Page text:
The best thing to say about the window is the games were not at the World Cup. We await the opening game Nov. 21 against Wales to see if there are any adjustments or if they can shake off this window. Collective optimism is not in deep supply.
Tough 180 minutes for the vibes.
Long has had the chance to win the starting center-back gig next to Zimmerman over the last two windows. He started both games in September and was thoroughly unconvincing.
Richards and Cameron Carter-Vickers pulled out of the camp with injuries. They (particularly Richards) were the other options for that starting spot. With Long’s performances, that may have been opened up for Mark McKenzie, Erik Palmer-Brown and perhaps even Ream now.
Charlie Davies kept repeating it on our watchalong of USMNT vs. Saudi Arabia: The players can’t escape blame.
There isn’t a shortage of blame to go around, that reservoir is deep, but Charlie (as a former USMNT forward himself) was particularly disappointed by those on the pitch. They didn’t match Japan’s intensity and, while it was a bit better against Saudi Arabia, didn’t quite have that bounceback ferocity nor confidence.
In this era, that starts with Weston McKennie, Christian Pulisic, Tyler Adams and other leaders. McKennie and Pulisic struggled, as did Adams.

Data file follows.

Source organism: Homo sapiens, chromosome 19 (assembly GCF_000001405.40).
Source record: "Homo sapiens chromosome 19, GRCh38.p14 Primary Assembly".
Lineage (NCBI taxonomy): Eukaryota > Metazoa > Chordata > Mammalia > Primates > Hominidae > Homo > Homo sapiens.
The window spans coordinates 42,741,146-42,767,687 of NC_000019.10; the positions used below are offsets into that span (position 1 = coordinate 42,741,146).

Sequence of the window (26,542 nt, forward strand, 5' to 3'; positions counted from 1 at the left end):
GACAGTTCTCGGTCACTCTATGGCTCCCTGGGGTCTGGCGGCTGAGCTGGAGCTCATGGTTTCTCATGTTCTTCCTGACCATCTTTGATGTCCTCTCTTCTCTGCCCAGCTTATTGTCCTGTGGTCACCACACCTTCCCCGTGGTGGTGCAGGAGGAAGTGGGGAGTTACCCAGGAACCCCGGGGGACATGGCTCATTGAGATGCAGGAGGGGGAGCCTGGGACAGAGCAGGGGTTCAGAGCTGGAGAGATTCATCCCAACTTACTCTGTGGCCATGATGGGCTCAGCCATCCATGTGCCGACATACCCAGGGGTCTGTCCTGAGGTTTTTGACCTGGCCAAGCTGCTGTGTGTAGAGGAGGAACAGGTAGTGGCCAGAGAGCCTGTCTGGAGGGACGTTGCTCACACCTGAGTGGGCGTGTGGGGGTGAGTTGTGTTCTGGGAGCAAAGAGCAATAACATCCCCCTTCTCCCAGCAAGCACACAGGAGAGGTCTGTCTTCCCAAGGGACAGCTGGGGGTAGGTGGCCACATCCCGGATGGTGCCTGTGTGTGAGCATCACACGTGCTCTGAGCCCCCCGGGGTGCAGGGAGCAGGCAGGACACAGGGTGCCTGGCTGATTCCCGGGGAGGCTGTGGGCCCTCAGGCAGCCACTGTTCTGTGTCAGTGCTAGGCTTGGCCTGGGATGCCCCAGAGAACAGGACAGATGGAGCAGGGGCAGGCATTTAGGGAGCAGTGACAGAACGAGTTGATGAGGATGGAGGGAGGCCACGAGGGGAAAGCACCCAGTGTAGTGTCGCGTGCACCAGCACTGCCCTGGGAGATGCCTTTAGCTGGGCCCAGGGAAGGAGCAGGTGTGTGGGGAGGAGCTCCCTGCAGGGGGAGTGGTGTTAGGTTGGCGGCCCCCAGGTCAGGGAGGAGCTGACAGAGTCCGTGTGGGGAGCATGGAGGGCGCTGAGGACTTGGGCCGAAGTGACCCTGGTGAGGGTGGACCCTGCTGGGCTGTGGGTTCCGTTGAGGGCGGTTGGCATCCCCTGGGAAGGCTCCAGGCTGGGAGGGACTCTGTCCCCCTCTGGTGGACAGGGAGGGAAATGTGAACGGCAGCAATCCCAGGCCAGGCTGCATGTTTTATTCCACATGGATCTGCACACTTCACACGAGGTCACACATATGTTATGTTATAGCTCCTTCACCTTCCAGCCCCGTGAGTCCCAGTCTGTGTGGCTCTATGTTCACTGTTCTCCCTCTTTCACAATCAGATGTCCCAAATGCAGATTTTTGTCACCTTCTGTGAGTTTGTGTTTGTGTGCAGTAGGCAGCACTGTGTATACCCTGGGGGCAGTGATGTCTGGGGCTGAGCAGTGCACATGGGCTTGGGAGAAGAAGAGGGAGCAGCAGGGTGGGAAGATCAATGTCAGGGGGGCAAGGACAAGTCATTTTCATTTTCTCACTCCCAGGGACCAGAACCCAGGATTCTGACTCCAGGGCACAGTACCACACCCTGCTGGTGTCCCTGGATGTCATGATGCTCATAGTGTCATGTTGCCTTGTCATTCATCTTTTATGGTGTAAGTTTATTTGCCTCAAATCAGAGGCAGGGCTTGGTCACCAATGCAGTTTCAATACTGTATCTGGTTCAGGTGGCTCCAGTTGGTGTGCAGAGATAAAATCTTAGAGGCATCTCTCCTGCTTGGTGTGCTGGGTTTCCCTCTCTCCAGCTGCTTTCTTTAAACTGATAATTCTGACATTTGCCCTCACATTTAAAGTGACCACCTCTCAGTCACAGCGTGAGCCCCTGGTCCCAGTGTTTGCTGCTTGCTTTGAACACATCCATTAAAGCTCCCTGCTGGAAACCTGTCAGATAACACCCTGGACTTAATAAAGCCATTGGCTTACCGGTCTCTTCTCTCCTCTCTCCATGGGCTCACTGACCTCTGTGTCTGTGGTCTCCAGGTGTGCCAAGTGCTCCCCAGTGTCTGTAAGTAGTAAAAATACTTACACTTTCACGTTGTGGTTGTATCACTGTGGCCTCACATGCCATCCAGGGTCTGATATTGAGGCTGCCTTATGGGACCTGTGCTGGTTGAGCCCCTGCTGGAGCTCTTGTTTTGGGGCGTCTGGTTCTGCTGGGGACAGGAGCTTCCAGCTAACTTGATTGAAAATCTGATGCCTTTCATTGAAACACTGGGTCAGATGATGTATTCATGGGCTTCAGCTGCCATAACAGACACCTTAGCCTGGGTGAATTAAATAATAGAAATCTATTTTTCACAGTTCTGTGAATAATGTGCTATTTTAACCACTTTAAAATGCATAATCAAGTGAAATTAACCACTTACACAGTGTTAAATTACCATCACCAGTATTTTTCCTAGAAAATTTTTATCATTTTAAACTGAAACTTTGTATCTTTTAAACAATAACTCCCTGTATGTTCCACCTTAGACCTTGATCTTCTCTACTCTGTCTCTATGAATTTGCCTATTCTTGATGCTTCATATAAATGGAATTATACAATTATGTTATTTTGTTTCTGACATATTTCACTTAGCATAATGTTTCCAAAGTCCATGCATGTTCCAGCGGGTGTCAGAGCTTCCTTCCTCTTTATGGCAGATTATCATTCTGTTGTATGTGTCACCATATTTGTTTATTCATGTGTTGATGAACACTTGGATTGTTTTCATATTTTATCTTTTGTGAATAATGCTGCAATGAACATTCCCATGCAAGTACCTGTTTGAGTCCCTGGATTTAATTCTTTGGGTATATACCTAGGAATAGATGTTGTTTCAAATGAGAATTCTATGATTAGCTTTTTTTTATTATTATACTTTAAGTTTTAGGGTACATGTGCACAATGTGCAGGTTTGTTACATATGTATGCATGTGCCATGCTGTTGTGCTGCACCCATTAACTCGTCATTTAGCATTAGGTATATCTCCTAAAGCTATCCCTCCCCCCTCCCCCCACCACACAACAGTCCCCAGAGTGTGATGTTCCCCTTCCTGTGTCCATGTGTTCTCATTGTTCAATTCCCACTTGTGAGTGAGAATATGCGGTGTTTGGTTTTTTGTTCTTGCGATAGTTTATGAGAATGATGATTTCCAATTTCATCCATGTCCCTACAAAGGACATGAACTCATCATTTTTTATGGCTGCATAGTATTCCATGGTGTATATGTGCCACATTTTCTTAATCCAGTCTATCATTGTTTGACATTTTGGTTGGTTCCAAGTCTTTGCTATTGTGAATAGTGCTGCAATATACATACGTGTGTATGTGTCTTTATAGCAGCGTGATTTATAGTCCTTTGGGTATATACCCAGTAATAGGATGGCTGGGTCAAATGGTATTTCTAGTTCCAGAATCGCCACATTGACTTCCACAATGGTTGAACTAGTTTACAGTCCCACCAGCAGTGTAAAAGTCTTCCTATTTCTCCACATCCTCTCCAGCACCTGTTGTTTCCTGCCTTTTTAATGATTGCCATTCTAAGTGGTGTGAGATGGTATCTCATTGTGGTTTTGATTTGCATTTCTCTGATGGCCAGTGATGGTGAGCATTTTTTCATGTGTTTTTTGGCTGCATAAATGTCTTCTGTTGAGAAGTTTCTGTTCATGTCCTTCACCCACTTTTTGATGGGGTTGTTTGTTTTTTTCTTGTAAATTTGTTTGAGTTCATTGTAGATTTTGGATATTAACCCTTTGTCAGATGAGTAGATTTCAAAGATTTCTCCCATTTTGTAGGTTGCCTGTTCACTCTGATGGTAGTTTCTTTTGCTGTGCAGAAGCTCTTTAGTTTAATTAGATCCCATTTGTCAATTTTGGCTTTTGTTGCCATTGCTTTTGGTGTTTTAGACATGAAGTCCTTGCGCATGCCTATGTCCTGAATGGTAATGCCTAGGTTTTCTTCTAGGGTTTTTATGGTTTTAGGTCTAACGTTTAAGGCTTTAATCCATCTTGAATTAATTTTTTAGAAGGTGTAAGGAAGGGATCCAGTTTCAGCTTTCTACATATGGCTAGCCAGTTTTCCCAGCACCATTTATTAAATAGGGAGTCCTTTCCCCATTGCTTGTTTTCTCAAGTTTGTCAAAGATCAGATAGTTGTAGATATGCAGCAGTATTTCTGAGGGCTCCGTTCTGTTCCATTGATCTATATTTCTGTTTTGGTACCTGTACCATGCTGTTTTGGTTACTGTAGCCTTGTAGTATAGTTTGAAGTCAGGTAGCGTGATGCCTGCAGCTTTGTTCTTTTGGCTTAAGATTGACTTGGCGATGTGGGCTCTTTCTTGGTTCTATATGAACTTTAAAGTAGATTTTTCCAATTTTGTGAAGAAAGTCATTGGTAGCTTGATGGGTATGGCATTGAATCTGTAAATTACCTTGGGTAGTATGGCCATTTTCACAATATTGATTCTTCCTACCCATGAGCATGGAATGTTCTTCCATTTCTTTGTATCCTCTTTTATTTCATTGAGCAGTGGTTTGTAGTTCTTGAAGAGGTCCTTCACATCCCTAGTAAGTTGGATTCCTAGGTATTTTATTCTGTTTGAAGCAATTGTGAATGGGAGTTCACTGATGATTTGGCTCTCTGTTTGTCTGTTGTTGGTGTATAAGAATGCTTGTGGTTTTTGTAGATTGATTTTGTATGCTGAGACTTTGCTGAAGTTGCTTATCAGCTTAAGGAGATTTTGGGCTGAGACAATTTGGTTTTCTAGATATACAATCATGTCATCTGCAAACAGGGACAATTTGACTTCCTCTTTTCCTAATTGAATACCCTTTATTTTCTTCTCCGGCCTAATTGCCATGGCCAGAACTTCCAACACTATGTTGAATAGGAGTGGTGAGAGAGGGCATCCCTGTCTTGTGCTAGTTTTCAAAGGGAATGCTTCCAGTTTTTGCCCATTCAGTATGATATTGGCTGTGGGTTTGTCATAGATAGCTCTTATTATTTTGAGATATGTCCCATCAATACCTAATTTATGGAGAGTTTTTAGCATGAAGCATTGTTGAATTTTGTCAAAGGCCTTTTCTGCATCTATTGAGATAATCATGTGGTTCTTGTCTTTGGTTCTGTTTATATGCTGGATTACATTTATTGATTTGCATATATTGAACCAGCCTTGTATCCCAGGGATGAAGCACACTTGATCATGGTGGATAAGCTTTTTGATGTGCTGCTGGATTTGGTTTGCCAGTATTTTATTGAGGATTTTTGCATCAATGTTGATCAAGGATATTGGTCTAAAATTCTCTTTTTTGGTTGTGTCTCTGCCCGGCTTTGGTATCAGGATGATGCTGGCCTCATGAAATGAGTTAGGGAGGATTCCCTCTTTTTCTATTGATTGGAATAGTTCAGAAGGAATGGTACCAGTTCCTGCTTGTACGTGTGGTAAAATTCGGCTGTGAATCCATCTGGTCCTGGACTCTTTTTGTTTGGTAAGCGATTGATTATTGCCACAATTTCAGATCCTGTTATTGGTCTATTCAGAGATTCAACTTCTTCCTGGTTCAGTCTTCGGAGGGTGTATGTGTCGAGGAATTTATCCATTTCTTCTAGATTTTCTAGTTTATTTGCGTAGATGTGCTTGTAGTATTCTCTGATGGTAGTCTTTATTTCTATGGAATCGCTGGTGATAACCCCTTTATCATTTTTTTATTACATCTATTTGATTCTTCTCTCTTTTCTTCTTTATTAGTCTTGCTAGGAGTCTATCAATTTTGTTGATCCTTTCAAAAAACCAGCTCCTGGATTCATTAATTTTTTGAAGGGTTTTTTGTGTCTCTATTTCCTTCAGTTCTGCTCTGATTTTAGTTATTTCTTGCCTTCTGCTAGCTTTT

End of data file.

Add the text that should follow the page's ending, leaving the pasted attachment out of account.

Gio Reyna, one of the brightest talents in the group, walked off with muscle tightness in the 30th minute against Saudi Arabia. Injuries limited Reyna to just 193 minutes over 14 World Cup qualifying matches.
I feel like I’ve written something to this extent numerous times. It’s almost cliche now, and given all of the words laid out above this, we’ll keep it succinct.
Center forward remains a question mark. Not all of it is their fault even. How many chances were created over the last two games?
Josh Sargent made his return to the national team thanks to great form with Norwich in the Championship, but only played 45 minutes. Ferreira and Pepi didn’t do much to help their cases.
Ferreira is probably the only lock from this group to make the roster and he’s not a lock to start. Center forward will remain atop the discourse going into the World Cup, just as it was going into World Cup qualifying.